Bugling Elk and Sacred Spaces

Every part of the Earth is sacred to my people. Every shining pine needle, every sandy shore, every mist in the dark woods, every humming insect is holy in the memory and experience of my people. The perfumed flowers are our sisters; the deer, the horse, and the great eagle; these are our brothers. We are part of the Earth and it is part of us. Chief Seattle, native American

It’s autumn now in northern Europe where I returned a week ago. The courtyard Virginia creeper vine is reddening more each day. Heavier bed linens are in place so the window can remain open for good sleeping. Scarves donned for outdoor wear. And rain.

Still, for the moment, I’m thinking about a longer than normal summer season in Colorado. Three months at “Camp Estes”–our hillside home with Front Range views and walk-in access to Rocky Mountain National Park.

OLYMPUS DIGITAL CAMERA
camp estes’ long’s peak view

What made it particularly special were the visitors, different from other summers. A toddler grand-daughter’s first time to roam rocky, hilly landscapes, a reunion of women from my high school graduating class, visual apparitions of campfire spirits after two years of “no-burn” ban, s’mores with dark European chocolate, and a herd of rutting elk who wandered in–and stayed.

These events fused with other things I love; wildflowers in profusion, mountain sunrise and sunsets, thunderstorms and rainbows, low hanging clouds clearing to snow on the high peaks, elk bugling in the change of season.

Returning to the mountains is particularly significant to me because of our overseas lifestyle. For twelve summers, during the years we lived in Taipei, Taiwan, I needed to come home and recalibrate. Living and breathing for a few months at a higher altitude under clear blue skies was very different from a big Asian city of concrete, tile, and smoggy air.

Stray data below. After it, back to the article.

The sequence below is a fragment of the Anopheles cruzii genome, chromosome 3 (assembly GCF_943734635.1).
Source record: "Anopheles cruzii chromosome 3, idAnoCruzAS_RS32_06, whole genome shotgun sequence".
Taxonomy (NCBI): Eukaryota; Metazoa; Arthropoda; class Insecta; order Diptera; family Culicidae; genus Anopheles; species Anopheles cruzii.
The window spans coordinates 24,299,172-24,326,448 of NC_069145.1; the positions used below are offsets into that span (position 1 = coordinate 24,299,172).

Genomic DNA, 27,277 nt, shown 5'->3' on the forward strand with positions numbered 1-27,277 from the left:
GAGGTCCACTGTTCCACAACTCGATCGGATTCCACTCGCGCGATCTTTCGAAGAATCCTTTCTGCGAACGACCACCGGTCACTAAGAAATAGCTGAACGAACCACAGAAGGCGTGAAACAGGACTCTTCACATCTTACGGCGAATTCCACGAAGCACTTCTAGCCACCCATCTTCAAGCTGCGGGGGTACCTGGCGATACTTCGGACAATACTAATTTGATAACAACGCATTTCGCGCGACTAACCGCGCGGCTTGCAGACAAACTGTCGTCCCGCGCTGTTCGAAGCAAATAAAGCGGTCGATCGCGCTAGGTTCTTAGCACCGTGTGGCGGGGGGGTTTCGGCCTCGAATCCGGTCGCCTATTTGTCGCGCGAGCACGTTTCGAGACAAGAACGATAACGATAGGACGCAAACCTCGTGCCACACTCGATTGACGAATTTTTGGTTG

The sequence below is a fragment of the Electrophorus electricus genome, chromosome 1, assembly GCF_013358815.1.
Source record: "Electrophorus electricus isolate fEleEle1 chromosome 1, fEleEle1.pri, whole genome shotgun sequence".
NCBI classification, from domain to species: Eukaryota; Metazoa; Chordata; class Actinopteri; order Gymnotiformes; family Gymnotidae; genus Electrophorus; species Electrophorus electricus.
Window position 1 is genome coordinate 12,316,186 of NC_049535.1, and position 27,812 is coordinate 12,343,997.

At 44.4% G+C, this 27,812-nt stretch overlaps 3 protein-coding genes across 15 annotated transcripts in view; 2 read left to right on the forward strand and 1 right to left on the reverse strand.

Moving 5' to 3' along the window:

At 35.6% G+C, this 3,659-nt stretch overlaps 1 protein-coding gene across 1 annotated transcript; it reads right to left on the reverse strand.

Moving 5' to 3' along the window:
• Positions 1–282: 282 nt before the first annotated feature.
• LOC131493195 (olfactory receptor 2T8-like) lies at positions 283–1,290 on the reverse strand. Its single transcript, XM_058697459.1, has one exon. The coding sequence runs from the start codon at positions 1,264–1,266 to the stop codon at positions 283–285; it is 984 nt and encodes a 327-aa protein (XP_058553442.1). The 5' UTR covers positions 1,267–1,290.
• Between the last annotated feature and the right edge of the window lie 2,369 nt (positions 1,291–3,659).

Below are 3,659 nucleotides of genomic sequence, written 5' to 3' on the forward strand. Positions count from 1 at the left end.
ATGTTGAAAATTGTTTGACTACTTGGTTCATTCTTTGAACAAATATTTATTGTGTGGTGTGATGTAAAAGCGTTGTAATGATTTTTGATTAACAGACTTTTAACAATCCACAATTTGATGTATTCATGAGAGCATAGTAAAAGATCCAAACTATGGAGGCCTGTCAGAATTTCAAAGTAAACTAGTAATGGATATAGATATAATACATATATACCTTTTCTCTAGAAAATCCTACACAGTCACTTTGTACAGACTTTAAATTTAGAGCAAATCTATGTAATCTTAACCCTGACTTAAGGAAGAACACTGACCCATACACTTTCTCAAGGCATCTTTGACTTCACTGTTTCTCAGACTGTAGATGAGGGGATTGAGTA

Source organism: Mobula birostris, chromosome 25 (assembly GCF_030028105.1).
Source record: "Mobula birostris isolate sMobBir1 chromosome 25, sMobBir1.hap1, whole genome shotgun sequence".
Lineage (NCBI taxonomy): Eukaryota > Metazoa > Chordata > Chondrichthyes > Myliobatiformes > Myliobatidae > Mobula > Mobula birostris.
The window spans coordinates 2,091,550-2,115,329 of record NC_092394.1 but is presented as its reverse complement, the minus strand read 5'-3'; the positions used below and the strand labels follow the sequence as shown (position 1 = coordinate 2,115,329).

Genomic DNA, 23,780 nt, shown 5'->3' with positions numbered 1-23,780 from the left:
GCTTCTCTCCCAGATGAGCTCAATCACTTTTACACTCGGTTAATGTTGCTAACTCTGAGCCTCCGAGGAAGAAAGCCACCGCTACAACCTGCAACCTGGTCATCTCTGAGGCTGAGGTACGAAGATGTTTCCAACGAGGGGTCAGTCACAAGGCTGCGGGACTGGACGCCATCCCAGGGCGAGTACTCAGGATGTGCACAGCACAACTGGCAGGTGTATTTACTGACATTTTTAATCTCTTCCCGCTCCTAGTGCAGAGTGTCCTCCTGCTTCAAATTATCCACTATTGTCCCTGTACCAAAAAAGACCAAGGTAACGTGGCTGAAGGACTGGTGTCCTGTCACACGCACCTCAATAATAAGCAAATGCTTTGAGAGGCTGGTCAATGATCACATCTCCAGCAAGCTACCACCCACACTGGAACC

The mountains give us our “spiritual geography”, a term coined by Kathleen Norris in her book Dakota. It is the place we inhabit to find our best selves.

Mythologist Joseph Campbell wrote of the importance of finding individual “sacred space”:

“A sacred space is any space that is set apart from the usual context of life. It has no function in the way of earning a living or a reputation…In your sacred space, things are working in terms of your dynamic–and not somebody else’s…You don’t really have a sacred space until you find somewhere to be…where joy comes from inside, not something external that puts joy into you, a place that lets you experience your own will and your own intention and your own wish…”

Your sacred space is where you find yourself again and again. J. Campbell

My sacred spaces begin in physical forms–a cabin in Colorado mountains, a campfire ring, and a hidden destination called “Rock on the River” where I hike alone to heal or think.

There is a chameleon-like aspect to living an overseas lifestyle, between home in the U.S. and home elsewhere in the world. In the mountains I live in jeans and soft shirts, moccasins or cowgirl boots. I drink coffee on the front porch in sunshine or on a deck overlooking Long’s Peak and Rocky Mountain National Park. I go to bed after sitting around a campfire and awaken to the smell of smoke on my pillow.

Returning home to Paris, there is a seamless slide into the city version of myself. I adapt to the rhythms around me as I sit in cafés watching people instead of coyotes, hawks, deer and elk.

Returning to the mountains is what makes this work. Feeling small and insignificant amid the backdrop of a huge landscape clears my mind. I love the smell of rapidly changing weather, poking campfires with a stick, and wild animals that roam without fences. I think about the good fortune that lies ahead–sharing this with a generation of grandchildren.

Another way to tell the story is with pictures. To those who dropped in or to those who stayed awhile, and to those who will return–a look back at the best of this season’s memories…

IMG_1087